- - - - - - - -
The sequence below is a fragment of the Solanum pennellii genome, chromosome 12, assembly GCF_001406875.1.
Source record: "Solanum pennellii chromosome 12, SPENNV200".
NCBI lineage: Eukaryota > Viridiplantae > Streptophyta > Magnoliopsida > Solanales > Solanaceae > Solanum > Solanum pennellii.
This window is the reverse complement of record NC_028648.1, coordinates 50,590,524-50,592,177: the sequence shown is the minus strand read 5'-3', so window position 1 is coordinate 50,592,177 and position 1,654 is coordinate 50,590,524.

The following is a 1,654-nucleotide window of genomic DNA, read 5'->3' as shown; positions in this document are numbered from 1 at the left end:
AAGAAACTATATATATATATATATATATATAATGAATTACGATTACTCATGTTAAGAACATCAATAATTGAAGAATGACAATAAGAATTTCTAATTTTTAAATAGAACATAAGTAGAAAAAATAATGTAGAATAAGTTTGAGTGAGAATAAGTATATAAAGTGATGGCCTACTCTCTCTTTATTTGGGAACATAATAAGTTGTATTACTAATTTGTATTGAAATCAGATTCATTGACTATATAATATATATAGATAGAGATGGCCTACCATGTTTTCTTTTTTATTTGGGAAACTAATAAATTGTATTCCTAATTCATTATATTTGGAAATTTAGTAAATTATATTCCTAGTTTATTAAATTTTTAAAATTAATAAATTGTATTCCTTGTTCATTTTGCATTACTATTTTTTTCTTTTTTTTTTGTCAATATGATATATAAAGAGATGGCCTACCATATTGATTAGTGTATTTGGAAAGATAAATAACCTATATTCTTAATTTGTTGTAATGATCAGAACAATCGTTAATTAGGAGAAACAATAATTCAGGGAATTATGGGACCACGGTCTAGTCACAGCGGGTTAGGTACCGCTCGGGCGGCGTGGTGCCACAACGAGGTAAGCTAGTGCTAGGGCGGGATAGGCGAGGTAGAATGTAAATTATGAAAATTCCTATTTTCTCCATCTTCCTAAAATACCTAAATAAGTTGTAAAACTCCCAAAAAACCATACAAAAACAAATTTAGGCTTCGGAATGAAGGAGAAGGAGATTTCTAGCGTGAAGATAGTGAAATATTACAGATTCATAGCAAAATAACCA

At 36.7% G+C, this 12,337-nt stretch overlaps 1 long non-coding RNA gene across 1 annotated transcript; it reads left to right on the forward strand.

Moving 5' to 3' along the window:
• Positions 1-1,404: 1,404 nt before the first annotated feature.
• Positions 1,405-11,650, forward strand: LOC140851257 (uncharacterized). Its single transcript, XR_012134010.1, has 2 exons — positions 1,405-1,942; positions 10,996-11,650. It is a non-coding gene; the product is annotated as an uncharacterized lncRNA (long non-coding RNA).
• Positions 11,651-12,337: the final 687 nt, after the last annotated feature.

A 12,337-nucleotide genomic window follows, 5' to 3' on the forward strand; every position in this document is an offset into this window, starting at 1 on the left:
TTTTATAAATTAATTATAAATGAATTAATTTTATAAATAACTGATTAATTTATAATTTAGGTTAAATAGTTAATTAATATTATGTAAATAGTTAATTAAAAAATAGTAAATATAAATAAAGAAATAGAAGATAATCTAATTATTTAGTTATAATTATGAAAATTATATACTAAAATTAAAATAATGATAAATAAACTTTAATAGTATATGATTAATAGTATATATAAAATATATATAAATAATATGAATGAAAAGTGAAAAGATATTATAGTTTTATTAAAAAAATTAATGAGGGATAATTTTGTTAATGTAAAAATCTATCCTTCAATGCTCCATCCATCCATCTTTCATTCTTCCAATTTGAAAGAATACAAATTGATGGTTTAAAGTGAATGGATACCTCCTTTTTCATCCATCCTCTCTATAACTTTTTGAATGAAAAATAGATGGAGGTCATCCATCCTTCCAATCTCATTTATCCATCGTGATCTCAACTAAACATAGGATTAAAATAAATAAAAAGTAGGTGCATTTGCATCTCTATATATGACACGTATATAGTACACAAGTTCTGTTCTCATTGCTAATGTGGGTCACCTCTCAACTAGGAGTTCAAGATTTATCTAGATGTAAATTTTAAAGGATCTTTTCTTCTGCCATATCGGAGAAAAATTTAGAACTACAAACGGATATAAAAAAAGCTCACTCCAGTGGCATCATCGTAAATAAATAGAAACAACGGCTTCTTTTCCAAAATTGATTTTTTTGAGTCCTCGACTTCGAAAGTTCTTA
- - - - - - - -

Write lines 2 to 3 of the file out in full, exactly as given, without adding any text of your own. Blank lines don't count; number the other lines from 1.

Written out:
Source record: "Solanum pennellii chromosome 12, SPENNV200".
NCBI lineage: Eukaryota > Viridiplantae > Streptophyta > Magnoliopsida > Solanales > Solanaceae > Solanum > Solanum pennellii.